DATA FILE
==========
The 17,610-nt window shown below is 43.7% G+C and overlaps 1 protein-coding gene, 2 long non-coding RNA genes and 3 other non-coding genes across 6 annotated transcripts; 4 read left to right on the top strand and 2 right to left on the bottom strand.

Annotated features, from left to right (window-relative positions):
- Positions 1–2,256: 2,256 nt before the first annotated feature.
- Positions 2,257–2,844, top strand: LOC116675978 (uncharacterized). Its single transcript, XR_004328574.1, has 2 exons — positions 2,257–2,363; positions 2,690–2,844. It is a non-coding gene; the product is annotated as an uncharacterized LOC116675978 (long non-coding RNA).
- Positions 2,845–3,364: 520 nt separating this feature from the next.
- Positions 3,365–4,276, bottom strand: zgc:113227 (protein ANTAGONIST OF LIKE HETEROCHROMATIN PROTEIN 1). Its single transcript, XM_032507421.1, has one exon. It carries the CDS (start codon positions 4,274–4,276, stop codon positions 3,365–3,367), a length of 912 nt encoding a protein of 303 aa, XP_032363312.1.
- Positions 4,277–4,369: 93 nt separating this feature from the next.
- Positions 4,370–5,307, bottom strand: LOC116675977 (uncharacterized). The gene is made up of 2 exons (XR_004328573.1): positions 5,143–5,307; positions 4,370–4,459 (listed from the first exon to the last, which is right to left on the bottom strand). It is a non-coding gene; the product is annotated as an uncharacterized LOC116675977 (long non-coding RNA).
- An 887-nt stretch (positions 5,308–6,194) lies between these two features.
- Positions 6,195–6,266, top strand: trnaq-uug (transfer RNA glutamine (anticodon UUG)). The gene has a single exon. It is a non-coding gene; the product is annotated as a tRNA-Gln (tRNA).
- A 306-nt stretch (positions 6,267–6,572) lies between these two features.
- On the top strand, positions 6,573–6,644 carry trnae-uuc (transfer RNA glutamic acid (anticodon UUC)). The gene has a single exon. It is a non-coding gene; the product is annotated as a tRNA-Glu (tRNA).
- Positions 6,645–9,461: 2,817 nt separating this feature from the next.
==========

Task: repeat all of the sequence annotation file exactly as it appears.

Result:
The 17,610-nt window shown below is 43.7% G+C and overlaps 1 protein-coding gene, 2 long non-coding RNA genes and 3 other non-coding genes across 6 annotated transcripts; 4 read left to right on the top strand and 2 right to left on the bottom strand.

Annotated features, from left to right (window-relative positions):
- Positions 1–2,256: 2,256 nt before the first annotated feature.
- Positions 2,257–2,844, top strand: LOC116675978 (uncharacterized). Its single transcript, XR_004328574.1, has 2 exons — positions 2,257–2,363; positions 2,690–2,844. It is a non-coding gene; the product is annotated as an uncharacterized LOC116675978 (long non-coding RNA).
- Positions 2,845–3,364: 520 nt separating this feature from the next.
- Positions 3,365–4,276, bottom strand: zgc:113227 (protein ANTAGONIST OF LIKE HETEROCHROMATIN PROTEIN 1). Its single transcript, XM_032507421.1, has one exon. It carries the CDS (start codon positions 4,274–4,276, stop codon positions 3,365–3,367), a length of 912 nt encoding a protein of 303 aa, XP_032363312.1.
- Positions 4,277–4,369: 93 nt separating this feature from the next.
- Positions 4,370–5,307, bottom strand: LOC116675977 (uncharacterized). The gene is made up of 2 exons (XR_004328573.1): positions 5,143–5,307; positions 4,370–4,459 (listed from the first exon to the last, which is right to left on the bottom strand). It is a non-coding gene; the product is annotated as an uncharacterized LOC116675977 (long non-coding RNA).
- An 887-nt stretch (positions 5,308–6,194) lies between these two features.
- Positions 6,195–6,266, top strand: trnaq-uug (transfer RNA glutamine (anticodon UUG)). The gene has a single exon. It is a non-coding gene; the product is annotated as a tRNA-Gln (tRNA).
- A 306-nt stretch (positions 6,267–6,572) lies between these two features.
- On the top strand, positions 6,573–6,644 carry trnae-uuc (transfer RNA glutamic acid (anticodon UUC)). The gene has a single exon. It is a non-coding gene; the product is annotated as a tRNA-Glu (tRNA).
- Positions 6,645–9,461: 2,817 nt separating this feature from the next.